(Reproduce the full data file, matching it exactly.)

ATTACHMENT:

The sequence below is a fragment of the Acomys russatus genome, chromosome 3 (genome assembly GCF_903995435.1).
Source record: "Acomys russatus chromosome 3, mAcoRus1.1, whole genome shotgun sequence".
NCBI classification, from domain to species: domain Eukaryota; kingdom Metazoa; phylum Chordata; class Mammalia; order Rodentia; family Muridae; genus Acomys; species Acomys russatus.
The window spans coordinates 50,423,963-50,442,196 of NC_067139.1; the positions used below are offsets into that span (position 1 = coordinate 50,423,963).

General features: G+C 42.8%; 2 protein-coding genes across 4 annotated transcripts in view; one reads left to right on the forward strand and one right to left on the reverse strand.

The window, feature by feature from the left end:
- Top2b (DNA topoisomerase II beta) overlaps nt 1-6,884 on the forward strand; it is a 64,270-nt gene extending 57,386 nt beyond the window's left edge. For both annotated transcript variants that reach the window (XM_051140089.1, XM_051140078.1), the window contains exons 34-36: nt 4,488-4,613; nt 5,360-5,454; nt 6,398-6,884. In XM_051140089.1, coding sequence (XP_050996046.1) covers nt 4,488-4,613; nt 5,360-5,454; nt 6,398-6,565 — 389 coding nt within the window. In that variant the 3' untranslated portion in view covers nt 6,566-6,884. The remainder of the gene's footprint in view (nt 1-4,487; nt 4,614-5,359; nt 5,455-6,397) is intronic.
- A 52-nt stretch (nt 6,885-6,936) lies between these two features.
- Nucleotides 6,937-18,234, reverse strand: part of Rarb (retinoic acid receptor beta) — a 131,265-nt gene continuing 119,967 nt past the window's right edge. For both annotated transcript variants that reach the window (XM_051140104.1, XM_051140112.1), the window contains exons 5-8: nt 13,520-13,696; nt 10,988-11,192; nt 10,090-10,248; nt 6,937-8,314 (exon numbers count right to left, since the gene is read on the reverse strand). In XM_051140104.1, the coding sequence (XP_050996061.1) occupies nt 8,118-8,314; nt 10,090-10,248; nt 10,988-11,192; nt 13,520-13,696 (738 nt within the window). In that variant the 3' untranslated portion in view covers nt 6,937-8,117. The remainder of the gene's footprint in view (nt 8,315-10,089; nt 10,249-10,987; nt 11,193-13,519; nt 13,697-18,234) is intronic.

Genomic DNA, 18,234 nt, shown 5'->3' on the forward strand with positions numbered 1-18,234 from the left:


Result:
The sequence below is a fragment of the Acomys russatus genome, chromosome 3 (genome assembly GCF_903995435.1).
Source record: "Acomys russatus chromosome 3, mAcoRus1.1, whole genome shotgun sequence".
NCBI classification, from domain to species: domain Eukaryota; kingdom Metazoa; phylum Chordata; class Mammalia; order Rodentia; family Muridae; genus Acomys; species Acomys russatus.
The window spans coordinates 50,423,963-50,442,196 of NC_067139.1; the positions used below are offsets into that span (position 1 = coordinate 50,423,963).

General features: G+C 42.8%; 2 protein-coding genes across 4 annotated transcripts in view; one reads left to right on the forward strand and one right to left on the reverse strand.

The window, feature by feature from the left end:
- Top2b (DNA topoisomerase II beta) overlaps nt 1-6,884 on the forward strand; it is a 64,270-nt gene extending 57,386 nt beyond the window's left edge. For both annotated transcript variants that reach the window (XM_051140089.1, XM_051140078.1), the window contains exons 34-36: nt 4,488-4,613; nt 5,360-5,454; nt 6,398-6,884. In XM_051140089.1, coding sequence (XP_050996046.1) covers nt 4,488-4,613; nt 5,360-5,454; nt 6,398-6,565 — 389 coding nt within the window. In that variant the 3' untranslated portion in view covers nt 6,566-6,884. The remainder of the gene's footprint in view (nt 1-4,487; nt 4,614-5,359; nt 5,455-6,397) is intronic.
- A 52-nt stretch (nt 6,885-6,936) lies between these two features.
- Nucleotides 6,937-18,234, reverse strand: part of Rarb (retinoic acid receptor beta) — a 131,265-nt gene continuing 119,967 nt past the window's right edge. For both annotated transcript variants that reach the window (XM_051140104.1, XM_051140112.1), the window contains exons 5-8: nt 13,520-13,696; nt 10,988-11,192; nt 10,090-10,248; nt 6,937-8,314 (exon numbers count right to left, since the gene is read on the reverse strand). In XM_051140104.1, the coding sequence (XP_050996061.1) occupies nt 8,118-8,314; nt 10,090-10,248; nt 10,988-11,192; nt 13,520-13,696 (738 nt within the window). In that variant the 3' untranslated portion in view covers nt 6,937-8,117. The remainder of the gene's footprint in view (nt 8,315-10,089; nt 10,249-10,987; nt 11,193-13,519; nt 13,697-18,234) is intronic.

Genomic DNA, 18,234 nt, shown 5'->3' on the forward strand with positions numbered 1-18,234 from the left: